When David Nelson sought advice from a financial planner in 2005 to help manage his sick father's estate, he was told not to worry about paying for it - it would all be covered by a commission from the investment company.

"He told us: 'There are no fees associated with this - there are commissions that are paid from the companies we invest with. So that's good news for you."'

But since losing half of his $300,000 investment in the now collapsed Vestar group, he has become convinced commissions are not such good news.

"At the time I didn't believe the commissions influenced where the money was going. But subsequently I would have to say absolutely. They were very unsound investments that the money was put into."

The money was split between six property finance companies - Bridgecorp, Capital & Merchant, OPI Pacific Finance, Boston Finance, St Lawrence and Property Finance Securities.

Two of the companies, OPI and Boston, were owned by the same company as Vestar.

"I believe the others were chosen because of the level of commission."

All of the companies are now either in receivership or frozen in moratorium repayment schemes.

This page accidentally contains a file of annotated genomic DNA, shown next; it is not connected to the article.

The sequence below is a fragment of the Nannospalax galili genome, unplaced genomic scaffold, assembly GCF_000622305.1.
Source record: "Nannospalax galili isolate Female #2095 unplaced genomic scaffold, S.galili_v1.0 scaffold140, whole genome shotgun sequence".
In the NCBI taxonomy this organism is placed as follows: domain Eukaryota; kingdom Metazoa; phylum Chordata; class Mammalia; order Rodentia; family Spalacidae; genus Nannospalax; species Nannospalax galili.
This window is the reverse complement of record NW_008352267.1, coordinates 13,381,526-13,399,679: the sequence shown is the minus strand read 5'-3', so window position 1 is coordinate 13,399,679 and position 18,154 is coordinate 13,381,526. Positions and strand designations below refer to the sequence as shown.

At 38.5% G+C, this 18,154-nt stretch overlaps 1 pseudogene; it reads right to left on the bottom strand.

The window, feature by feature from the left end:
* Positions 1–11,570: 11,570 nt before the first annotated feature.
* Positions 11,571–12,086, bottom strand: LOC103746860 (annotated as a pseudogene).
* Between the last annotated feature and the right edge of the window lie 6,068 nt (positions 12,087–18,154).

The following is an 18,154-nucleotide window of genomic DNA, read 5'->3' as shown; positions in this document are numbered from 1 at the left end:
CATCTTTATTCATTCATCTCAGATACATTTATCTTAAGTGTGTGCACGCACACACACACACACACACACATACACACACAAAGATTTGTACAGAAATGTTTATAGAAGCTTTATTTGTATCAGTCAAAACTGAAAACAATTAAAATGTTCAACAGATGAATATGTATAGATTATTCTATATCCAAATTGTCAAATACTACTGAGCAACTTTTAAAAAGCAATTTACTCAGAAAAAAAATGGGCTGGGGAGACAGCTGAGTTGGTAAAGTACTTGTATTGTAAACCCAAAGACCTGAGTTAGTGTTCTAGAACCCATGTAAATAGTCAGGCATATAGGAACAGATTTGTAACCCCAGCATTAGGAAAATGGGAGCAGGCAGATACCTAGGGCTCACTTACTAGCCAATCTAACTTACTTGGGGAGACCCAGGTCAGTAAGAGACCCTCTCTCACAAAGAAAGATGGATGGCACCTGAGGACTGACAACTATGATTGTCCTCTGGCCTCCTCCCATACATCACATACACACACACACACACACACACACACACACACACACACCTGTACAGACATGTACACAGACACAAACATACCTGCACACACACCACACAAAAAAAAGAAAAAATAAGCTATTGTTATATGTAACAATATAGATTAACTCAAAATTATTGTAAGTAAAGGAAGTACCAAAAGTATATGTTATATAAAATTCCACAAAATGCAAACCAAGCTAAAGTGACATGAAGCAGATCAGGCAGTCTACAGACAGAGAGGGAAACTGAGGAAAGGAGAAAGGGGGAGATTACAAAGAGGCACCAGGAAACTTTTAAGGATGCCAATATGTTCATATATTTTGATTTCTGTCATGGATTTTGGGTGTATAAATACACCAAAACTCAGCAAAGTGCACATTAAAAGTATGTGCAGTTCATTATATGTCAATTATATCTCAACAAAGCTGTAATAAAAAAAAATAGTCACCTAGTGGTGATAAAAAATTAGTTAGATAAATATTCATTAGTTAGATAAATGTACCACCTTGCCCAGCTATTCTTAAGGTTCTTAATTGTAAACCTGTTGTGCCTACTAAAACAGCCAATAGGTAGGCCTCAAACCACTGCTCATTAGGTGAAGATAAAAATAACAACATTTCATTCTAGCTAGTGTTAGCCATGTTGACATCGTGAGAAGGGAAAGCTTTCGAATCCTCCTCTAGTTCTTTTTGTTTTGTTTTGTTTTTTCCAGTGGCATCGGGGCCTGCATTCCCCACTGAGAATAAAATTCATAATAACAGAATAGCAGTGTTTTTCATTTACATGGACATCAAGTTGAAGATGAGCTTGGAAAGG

Mr Nelson, a 42-year-old who works for the Waitakere City Council, says he went looking for "sound professional advice" but ended up with a salesman who just carried a "mailbox message" from the company.

The loss of income from the investment had left his family stressed and left him with a deep distrust of the financial advice industry. "We were still able to manage (financially) but it was hard." His father passed away this year.

"It has caused an enormous amount of stress. It affected my health. It really did take it out of me."

He believes the Government should consider a ban on commissions for financial advisers but says there still needs to be action taken against those who acted inappropriately and illegally in the finance company collapses.

"There needs to be some sort of recognition and punishment for that sort of behaviour."